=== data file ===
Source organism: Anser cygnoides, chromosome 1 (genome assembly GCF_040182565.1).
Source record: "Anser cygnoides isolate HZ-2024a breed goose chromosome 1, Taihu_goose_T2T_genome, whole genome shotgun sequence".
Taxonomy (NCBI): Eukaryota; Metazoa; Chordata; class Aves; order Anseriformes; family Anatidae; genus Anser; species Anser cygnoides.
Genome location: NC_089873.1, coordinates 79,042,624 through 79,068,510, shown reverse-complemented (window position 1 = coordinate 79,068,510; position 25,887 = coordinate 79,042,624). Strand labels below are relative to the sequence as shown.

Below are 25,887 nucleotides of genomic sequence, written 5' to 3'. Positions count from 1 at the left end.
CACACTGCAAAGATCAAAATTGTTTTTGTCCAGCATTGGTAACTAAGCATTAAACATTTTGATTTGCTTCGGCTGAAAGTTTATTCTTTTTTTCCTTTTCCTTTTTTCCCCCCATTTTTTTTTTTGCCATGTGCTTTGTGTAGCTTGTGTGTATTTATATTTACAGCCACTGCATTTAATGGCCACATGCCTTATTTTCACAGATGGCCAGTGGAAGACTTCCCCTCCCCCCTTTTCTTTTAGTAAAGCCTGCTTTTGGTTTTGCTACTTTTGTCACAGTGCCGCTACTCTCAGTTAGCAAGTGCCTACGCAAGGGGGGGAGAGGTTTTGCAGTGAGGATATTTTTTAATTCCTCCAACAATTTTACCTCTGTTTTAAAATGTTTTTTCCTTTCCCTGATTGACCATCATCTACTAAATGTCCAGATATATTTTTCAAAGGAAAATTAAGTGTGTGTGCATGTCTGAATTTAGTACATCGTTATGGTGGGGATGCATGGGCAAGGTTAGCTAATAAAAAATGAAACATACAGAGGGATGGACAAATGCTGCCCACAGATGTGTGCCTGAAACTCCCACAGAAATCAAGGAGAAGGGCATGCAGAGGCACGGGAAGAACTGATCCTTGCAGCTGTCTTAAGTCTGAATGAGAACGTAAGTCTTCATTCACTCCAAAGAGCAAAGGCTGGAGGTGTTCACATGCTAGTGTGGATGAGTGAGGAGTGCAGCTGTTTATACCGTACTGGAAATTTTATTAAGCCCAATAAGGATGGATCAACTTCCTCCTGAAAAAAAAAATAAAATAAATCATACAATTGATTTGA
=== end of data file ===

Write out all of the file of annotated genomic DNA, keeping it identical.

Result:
Source organism: Anser cygnoides, chromosome 1 (genome assembly GCF_040182565.1).
Source record: "Anser cygnoides isolate HZ-2024a breed goose chromosome 1, Taihu_goose_T2T_genome, whole genome shotgun sequence".
Taxonomy (NCBI): Eukaryota; Metazoa; Chordata; class Aves; order Anseriformes; family Anatidae; genus Anser; species Anser cygnoides.
Genome location: NC_089873.1, coordinates 79,042,624 through 79,068,510, shown reverse-complemented (window position 1 = coordinate 79,068,510; position 25,887 = coordinate 79,042,624). Strand labels below are relative to the sequence as shown.

Below are 25,887 nucleotides of genomic sequence, written 5' to 3'. Positions count from 1 at the left end.
CACACTGCAAAGATCAAAATTGTTTTTGTCCAGCATTGGTAACTAAGCATTAAACATTTTGATTTGCTTCGGCTGAAAGTTTATTCTTTTTTTCCTTTTCCTTTTTTCCCCCCATTTTTTTTTTTGCCATGTGCTTTGTGTAGCTTGTGTGTATTTATATTTACAGCCACTGCATTTAATGGCCACATGCCTTATTTTCACAGATGGCCAGTGGAAGACTTCCCCTCCCCCCTTTTCTTTTAGTAAAGCCTGCTTTTGGTTTTGCTACTTTTGTCACAGTGCCGCTACTCTCAGTTAGCAAGTGCCTACGCAAGGGGGGGAGAGGTTTTGCAGTGAGGATATTTTTTAATTCCTCCAACAATTTTACCTCTGTTTTAAAATGTTTTTTCCTTTCCCTGATTGACCATCATCTACTAAATGTCCAGATATATTTTTCAAAGGAAAATTAAGTGTGTGTGCATGTCTGAATTTAGTACATCGTTATGGTGGGGATGCATGGGCAAGGTTAGCTAATAAAAAATGAAACATACAGAGGGATGGACAAATGCTGCCCACAGATGTGTGCCTGAAACTCCCACAGAAATCAAGGAGAAGGGCATGCAGAGGCACGGGAAGAACTGATCCTTGCAGCTGTCTTAAGTCTGAATGAGAACGTAAGTCTTCATTCACTCCAAAGAGCAAAGGCTGGAGGTGTTCACATGCTAGTGTGGATGAGTGAGGAGTGCAGCTGTTTATACCGTACTGGAAATTTTATTAAGCCCAATAAGGATGGATCAACTTCCTCCTGAAAAAAAAAATAAAATAAATCATACAATTGATTTGA